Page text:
How To Make Useful Small Talk At OCIs
If the term “small talk” makes you cringe, keep reading to find out ways to ease into it and use it to your advantage during the on-campus interview process! Being able to make small talk at OCIs could make a difference between landing a job or not!
How To Make Useful Small Talk At OCIs
1. Find out positives and negatives about the firm.
A great question to ask is: “what is something you like about the firm?” and “what is something you would change about the firm?” This proves to be a well-received question by interviewers. Asking this two-part question showcases your ability to tactfully ask a question that most job seekers have while staying positive.
Once the interviewer answers your question and tells you what they like about the firm, follow up and engage with them. If what they like about the firm is something you are unaware of, say that! Watch as the interviewer lights up with excitement to talk about something within the firm that they are passionate about and you are interested in. Make comments like, “I would enjoy contributing to that project” or “that is the sort of workplace culture I am interested in,” or keep the conversation going with more questions.
Asking the interviewer to tell you what they would change about their workplace is an excellent way for you to find out potential issues. For example, issues with culture are difficult to discern before you begin a job. And asking a general question, such as “what is the workplace culture like” will likely yield a general answer. On the other hand, if the interviewer’s response to what they would change is not as negative as you anticipated, that may bring you some comfort in knowing it’s a good fit for you.
2. Ask about the interviewer during the interview.
Most lawyers love to talk about themselves. Common advice given to law students is to research their interviewer. While this is good advice if you can manage it, it has the potential to backfire as well. Understand that the person interviewing you can change at a moments’ notice. Additionally, if you are lucky to receive several on-campus interviews, they often occur within the same week or even the same day. Trying to keep track of the details of each interviewer may become unnecessarily stressful—not to mention when there are multiple interviewers in the room. You might be so focused on getting the details right that you could come across as awkward and inauthentic.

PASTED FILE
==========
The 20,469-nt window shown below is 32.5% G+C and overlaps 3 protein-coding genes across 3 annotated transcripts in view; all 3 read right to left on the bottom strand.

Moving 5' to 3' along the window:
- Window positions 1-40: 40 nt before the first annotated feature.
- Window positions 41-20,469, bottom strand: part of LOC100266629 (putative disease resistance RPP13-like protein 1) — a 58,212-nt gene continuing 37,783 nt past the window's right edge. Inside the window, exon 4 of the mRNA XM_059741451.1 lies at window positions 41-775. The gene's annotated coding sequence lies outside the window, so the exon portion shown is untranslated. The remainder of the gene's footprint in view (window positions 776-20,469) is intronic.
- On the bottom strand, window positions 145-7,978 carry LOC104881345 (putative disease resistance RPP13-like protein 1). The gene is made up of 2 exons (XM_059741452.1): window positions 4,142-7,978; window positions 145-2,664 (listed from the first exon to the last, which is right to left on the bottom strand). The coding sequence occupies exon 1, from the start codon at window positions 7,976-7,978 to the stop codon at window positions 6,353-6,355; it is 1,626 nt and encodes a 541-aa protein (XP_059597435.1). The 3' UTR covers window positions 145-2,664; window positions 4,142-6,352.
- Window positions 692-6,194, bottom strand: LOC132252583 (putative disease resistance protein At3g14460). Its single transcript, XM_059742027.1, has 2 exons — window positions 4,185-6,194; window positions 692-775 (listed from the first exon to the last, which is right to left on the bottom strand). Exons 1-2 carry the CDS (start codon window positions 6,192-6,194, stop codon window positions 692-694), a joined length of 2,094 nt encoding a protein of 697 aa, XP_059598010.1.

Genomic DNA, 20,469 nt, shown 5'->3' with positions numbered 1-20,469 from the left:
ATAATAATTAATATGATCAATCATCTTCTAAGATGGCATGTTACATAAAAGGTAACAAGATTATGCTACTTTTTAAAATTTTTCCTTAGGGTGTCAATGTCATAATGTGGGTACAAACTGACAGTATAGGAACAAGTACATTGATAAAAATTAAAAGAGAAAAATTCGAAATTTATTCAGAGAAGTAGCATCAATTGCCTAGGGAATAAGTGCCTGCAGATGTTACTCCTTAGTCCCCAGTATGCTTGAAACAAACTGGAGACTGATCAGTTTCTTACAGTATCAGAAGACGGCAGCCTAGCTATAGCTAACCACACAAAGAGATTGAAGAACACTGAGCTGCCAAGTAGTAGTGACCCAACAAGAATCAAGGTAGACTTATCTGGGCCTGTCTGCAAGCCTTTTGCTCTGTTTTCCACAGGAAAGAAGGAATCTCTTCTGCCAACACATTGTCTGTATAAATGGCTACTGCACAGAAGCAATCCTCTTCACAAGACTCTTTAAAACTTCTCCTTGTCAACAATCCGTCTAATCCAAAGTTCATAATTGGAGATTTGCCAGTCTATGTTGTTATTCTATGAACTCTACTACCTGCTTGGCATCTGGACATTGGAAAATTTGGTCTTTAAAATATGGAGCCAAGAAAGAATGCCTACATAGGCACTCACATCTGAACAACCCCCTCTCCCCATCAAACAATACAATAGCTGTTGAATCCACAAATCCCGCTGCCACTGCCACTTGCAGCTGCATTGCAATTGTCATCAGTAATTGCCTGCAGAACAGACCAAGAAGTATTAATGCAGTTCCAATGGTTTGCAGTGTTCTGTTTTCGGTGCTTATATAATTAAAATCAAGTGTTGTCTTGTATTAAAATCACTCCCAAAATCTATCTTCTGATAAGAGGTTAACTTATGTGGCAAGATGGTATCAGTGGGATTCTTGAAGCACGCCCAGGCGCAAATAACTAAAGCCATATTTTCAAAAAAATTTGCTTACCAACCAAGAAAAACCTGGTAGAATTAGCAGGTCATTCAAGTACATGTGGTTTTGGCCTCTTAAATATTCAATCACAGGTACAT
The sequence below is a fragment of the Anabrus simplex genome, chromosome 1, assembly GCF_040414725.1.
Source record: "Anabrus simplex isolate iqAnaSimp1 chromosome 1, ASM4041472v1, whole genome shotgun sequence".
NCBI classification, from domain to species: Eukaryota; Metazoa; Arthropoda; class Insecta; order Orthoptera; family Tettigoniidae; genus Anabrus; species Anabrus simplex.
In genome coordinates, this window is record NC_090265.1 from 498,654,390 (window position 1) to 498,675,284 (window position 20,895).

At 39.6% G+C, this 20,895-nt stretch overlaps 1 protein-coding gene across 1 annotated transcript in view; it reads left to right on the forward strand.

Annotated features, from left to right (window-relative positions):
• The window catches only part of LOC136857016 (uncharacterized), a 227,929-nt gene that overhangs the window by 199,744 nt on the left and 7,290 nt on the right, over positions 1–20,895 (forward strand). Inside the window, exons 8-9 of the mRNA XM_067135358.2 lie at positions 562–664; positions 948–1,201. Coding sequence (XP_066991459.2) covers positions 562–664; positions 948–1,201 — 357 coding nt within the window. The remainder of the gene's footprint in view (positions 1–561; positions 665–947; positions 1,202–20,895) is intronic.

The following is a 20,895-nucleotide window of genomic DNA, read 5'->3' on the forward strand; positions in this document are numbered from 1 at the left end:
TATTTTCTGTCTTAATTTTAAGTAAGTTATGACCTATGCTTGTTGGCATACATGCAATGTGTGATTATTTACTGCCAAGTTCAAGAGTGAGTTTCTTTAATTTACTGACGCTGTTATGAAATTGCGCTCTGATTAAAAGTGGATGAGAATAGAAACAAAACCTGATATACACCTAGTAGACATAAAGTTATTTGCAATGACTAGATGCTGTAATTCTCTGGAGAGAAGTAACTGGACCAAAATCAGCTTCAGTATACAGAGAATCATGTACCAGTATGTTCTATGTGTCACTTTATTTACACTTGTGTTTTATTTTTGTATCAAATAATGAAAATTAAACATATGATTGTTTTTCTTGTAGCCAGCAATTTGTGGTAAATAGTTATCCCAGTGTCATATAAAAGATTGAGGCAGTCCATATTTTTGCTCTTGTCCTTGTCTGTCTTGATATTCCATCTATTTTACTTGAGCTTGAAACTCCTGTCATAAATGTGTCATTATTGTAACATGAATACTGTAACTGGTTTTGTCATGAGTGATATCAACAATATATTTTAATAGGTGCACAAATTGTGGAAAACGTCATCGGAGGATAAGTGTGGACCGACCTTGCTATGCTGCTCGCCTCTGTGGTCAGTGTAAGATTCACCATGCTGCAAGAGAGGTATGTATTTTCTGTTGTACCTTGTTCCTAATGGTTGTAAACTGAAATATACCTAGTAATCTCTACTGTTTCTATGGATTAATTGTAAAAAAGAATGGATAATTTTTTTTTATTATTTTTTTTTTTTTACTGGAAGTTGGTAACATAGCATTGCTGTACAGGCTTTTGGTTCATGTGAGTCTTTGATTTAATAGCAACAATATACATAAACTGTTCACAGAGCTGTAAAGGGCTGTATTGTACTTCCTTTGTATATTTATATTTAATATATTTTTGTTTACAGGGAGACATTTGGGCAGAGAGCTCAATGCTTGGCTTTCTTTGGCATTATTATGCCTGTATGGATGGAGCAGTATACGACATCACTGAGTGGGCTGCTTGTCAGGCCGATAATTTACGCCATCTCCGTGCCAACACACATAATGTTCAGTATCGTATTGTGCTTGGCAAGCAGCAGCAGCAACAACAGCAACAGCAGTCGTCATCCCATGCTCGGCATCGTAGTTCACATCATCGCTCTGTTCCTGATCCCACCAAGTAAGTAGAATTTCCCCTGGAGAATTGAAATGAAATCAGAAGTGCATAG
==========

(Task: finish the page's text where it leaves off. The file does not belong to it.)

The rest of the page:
If you can’t, or don’t feel comfortable, researching the interviewer, always ask about the interviewer during the interview. Use your best judgment about what type of details to ask. Let yourself shine during the natural art of conversation and leave the script at home. Don’t assume you’ll know what the interviewer wants to hear based on, for example, their seniority. You might be surprised that the seasoned partner wants to hear about your passion for waterskiing and more about your lifestyle. And that goes both ways—a grave mistake you could make would be assuming that just because the interviewer is newer to the practice of law, they don’t want the interview to be so formal. When in doubt, mirror both the body language, level of formality, and the types of questions the interviewer directs your way.
3. Research the firm ahead of time and schedule a mock interview.
You must research the firm ahead of your interview. If you have multiple interviews with many different firms, it’s important to brush up on this research before each interview so you can keep all of the firms and their offerings straight. You can prepare questions based on the research you’ve done on their website. USe the information you’ve found as a jumping-off point for questioning, but don’t ask a question that you could easily Google or find on the front page of their website (e.g., where are your offies located.)
Then, reach out to your school’s career services office to schedule a mock interview. Occasionally, your career services counselor may put you in contact with alumni who worked at the firm. When I was put in contact with alumni or even upperclassmen who worked at the firm, I would schedule a time to chat on the phone or meet for coffee to discuss the details of my interview ahead of time. This was an excellent way to find about the firm’s culture. It also gives you a great conversation starter if you can tell the interviewer you recently had coffee with one of their associates or partners while demonstrating your interest in the firm.
4. Be yourself.
While it certainly seems like a no-brainer to ‘just be yourself,’ interviews are often those times in our lives when so much pressure is put on the importance of first impressions that we blow our chance. You don’t want to come off as someone that you’re not because a) you will have to act that way for the whole summer, b) you will disappoint the firm for being disingenuous, and c) worst of all, by not being your authentic self, you could have ruined your chances for a call-back during an initial OCI.
5. Put the OCI process in perspective.
So how do those that received offers keep their cool and stay true during an interview? They keep in perspective that the number one goal of an interview is to match the right candidate to the right job. Trust the process, trust the interviewer, and trust that you will end up with a job you enjoy. The advice I would give to my 2L self would be to put into perspective that a small number of your peers will get offers at the big firms through the OCI process. Even students who wind up with a dozen invitations for OCIs sometimes do not receive offers. If you do not receive offers, do not let it distract you. There are many avenues for securing gratifying, well-paying jobs.
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